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WADA chief Reedie says in regular contact with Russia on Roadmap implementation

August 03, 17:15 UTC+3 MOSCOW

Starting last year’s January control over anti-doping regulations in Russian sports has been exercised by RUSADA strictly under the supervision of the British anti-doping agency

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WADA president Craig Reedie

WADA president Craig Reedie

© AP Photo/Brennan Linsley

MOSCOW, August 3. /TASS/. The World Anti-Doping Agency (WADA) maintains permanent contacts with Russia regarding the country’s implementation of the Roadmap, which sets the guidelines for the national anti-doping agency’s reinstatement in its rights, InsidetheGames web portal reported on Thursday citing WADA president Sir Craig Reedie.

 On Thursday WADA published second part of its roadmap which stipulates a set of requirements necessary for the Russian Anti-Doping Agency (RUSADA) to implement in order to be reinstated in its rights.

"We are in regular contact with the Russian authorities over the implementation of the agreed Roadmap and I have been able to agree many steps forward," the sports web portal quoted Reedie as saying. "I am sure this process will continue."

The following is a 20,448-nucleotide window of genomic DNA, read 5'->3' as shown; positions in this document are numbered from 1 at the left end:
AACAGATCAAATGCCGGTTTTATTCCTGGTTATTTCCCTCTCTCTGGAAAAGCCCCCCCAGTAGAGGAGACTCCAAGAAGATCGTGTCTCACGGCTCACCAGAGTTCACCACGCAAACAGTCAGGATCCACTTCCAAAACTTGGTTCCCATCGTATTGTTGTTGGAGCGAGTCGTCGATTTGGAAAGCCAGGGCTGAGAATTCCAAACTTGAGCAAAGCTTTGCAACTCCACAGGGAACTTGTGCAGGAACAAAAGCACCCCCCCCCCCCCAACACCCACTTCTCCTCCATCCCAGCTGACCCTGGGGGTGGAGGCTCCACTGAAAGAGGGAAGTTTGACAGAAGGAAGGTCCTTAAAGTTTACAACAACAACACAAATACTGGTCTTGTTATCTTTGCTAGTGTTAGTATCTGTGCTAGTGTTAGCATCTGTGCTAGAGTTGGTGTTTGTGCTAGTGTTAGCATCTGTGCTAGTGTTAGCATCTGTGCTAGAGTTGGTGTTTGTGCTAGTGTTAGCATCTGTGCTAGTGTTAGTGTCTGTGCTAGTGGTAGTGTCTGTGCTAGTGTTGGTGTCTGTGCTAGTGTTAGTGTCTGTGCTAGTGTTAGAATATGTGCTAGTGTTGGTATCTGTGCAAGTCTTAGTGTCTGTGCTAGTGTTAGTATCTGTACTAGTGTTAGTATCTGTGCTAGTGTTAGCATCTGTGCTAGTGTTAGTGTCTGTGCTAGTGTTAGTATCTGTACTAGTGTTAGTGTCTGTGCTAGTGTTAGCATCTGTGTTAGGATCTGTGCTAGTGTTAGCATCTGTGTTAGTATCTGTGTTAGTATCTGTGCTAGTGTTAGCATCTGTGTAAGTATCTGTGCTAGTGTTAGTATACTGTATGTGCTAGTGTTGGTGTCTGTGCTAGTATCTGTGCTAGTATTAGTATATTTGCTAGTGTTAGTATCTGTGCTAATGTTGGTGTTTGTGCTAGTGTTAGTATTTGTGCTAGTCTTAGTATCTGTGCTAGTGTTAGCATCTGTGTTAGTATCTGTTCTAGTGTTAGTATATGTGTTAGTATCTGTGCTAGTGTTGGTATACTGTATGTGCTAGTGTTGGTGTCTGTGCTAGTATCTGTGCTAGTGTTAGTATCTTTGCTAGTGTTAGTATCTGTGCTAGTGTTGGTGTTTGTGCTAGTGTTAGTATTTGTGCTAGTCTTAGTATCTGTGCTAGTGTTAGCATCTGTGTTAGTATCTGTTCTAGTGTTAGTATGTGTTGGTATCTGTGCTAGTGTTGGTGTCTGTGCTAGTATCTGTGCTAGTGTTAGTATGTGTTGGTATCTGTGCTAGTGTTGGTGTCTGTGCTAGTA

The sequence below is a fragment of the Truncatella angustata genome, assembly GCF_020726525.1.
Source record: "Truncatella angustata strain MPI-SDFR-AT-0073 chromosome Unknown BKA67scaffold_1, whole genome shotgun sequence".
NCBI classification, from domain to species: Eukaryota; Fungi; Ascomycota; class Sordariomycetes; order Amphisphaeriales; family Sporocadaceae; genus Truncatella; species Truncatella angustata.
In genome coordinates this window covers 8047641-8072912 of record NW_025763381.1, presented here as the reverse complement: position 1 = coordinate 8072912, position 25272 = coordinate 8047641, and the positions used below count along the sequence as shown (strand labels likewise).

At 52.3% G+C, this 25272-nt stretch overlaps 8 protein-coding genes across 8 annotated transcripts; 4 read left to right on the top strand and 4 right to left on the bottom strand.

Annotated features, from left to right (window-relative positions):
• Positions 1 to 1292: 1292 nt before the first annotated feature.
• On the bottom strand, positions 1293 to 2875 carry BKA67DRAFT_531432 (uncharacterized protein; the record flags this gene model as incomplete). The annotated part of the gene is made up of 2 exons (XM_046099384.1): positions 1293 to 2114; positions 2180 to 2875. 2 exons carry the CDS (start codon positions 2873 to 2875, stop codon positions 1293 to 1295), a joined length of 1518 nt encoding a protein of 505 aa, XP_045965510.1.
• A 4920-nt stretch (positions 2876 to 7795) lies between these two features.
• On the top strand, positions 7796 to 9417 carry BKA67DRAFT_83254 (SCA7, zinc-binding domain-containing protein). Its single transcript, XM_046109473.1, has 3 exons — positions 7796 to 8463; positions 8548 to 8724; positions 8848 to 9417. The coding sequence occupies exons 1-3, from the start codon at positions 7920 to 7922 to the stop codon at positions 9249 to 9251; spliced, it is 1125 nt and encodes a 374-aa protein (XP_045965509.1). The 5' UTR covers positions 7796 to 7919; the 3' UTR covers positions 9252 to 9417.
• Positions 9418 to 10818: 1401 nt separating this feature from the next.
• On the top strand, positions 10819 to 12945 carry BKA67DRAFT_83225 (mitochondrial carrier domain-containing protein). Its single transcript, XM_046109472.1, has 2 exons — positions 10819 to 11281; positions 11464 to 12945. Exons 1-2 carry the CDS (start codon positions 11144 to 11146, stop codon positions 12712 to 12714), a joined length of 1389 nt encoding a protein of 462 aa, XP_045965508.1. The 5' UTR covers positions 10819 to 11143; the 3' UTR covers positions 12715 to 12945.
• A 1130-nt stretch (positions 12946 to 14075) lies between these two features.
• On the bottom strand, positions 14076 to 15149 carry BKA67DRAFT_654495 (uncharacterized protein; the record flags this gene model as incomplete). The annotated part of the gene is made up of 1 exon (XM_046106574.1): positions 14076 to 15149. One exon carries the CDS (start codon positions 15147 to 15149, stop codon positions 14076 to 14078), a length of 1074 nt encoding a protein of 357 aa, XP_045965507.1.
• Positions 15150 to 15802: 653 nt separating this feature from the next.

WADA said in its statement earlier in the day that "The Roadmap has been developed and agreed with RUSADA; as well as, the Ministry of Sports, the National Olympic Committee and the Independent Public Anti-Doping Commission."

On May 18, WADA board of directors convened for a session in Montreal, Canada, to review the progress of Russia’s implementation of the global anti-doping body’s roadmap requirements aimed at reinstating the country’s currently suspended membership in WADA.

The organization concluded that Russia had achieved certain progress in bringing its anti-doping system in line with the global requirements, but added that other criteria still remained to be implemented.

Less than two years ago the WADA Independent Commission carried out an investigation in regard to the activities of RUSADA, the All-Russia Athletics Federation (ARAF), the Moscow anti-doping laboratory and the Russian Sports Ministry, and announced the results of the probe on November 9, 2015.

The commission accused certain athletes and sports officials of doping abuse and involvement in other activities related to violations of international regulations on performance enhancing substances. The work of the Moscow anti-doping laboratory and RUSADA was eventually suspended.

Starting last year’s January control over anti-doping regulations in Russian sports has been exercised by RUSADA strictly under the supervision of the British anti-doping agency (UKAD).

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